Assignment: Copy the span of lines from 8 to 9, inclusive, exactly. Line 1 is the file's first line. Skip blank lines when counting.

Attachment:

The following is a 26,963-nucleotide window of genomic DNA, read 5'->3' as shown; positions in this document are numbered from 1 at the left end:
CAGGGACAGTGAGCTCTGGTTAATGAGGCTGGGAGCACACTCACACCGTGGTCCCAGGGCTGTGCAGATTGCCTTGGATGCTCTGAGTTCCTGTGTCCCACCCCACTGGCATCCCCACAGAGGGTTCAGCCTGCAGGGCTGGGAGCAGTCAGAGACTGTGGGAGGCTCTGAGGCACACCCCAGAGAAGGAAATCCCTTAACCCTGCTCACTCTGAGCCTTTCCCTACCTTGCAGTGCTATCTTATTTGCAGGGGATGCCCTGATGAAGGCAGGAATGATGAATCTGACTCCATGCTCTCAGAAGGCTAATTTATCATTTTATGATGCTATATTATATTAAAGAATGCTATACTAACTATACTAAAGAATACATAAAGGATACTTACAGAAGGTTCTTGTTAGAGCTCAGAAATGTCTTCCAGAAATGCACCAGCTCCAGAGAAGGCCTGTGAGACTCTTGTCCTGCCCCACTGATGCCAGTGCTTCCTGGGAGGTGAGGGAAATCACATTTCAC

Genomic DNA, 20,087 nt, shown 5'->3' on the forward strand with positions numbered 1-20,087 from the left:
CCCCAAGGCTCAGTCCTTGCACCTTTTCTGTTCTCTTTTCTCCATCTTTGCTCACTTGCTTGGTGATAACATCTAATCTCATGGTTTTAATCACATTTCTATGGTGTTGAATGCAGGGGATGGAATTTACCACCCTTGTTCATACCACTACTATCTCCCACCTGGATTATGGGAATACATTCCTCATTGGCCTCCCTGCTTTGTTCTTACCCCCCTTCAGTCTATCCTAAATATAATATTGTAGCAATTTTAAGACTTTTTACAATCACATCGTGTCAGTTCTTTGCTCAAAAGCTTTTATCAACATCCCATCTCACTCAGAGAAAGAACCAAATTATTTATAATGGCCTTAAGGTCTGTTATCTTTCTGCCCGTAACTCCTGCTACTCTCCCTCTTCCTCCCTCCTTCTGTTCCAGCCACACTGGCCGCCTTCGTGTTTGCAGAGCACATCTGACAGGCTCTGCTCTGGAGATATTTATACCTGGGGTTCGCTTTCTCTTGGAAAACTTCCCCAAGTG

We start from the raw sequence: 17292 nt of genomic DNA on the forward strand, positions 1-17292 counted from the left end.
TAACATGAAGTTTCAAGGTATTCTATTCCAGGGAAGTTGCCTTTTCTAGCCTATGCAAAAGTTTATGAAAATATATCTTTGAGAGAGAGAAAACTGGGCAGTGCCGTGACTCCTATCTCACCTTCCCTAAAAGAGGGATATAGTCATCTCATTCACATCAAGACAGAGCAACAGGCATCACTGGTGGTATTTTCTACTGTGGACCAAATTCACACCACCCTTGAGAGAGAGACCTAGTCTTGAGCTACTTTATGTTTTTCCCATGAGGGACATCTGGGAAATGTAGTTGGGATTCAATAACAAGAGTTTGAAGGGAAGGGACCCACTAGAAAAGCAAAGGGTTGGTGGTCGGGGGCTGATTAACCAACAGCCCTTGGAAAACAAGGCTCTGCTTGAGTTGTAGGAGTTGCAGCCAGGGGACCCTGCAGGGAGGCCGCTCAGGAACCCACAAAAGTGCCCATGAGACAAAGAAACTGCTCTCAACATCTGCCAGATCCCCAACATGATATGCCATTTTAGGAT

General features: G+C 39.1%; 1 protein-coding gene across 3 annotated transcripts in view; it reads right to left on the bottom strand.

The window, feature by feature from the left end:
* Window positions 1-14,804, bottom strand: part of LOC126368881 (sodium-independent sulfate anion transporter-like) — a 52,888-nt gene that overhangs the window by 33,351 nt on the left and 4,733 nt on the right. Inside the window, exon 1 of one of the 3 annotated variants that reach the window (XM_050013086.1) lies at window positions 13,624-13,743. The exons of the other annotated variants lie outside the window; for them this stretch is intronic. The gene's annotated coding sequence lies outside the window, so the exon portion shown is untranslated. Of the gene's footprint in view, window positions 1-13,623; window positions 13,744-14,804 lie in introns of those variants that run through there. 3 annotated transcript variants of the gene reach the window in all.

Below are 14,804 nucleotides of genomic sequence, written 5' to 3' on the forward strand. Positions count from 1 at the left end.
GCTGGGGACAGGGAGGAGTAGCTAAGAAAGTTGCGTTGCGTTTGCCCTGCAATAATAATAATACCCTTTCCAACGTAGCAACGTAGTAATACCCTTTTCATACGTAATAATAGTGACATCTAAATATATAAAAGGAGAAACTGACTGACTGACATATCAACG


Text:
The window, feature by feature from the left end:
* Window positions 1-14,804, bottom strand: part of LOC126368881 (sodium-independent sulfate anion transporter-like) — a 52,888-nt gene that overhangs the window by 33,351 nt on the left and 4,733 nt on the right. Inside the window, exon 1 of one of the 3 annotated variants that reach the window (XM_050013086.1) lies at window positions 13,624-13,743. The exons of the other annotated variants lie outside the window; for them this stretch is intronic. The gene's annotated coding sequence lies outside the window, so the exon portion shown is untranslated. Of the gene's footprint in view, window positions 1-13,623; window positions 13,744-14,804 lie in introns of those variants that run through there. 3 annotated transcript variants of the gene reach the window in all.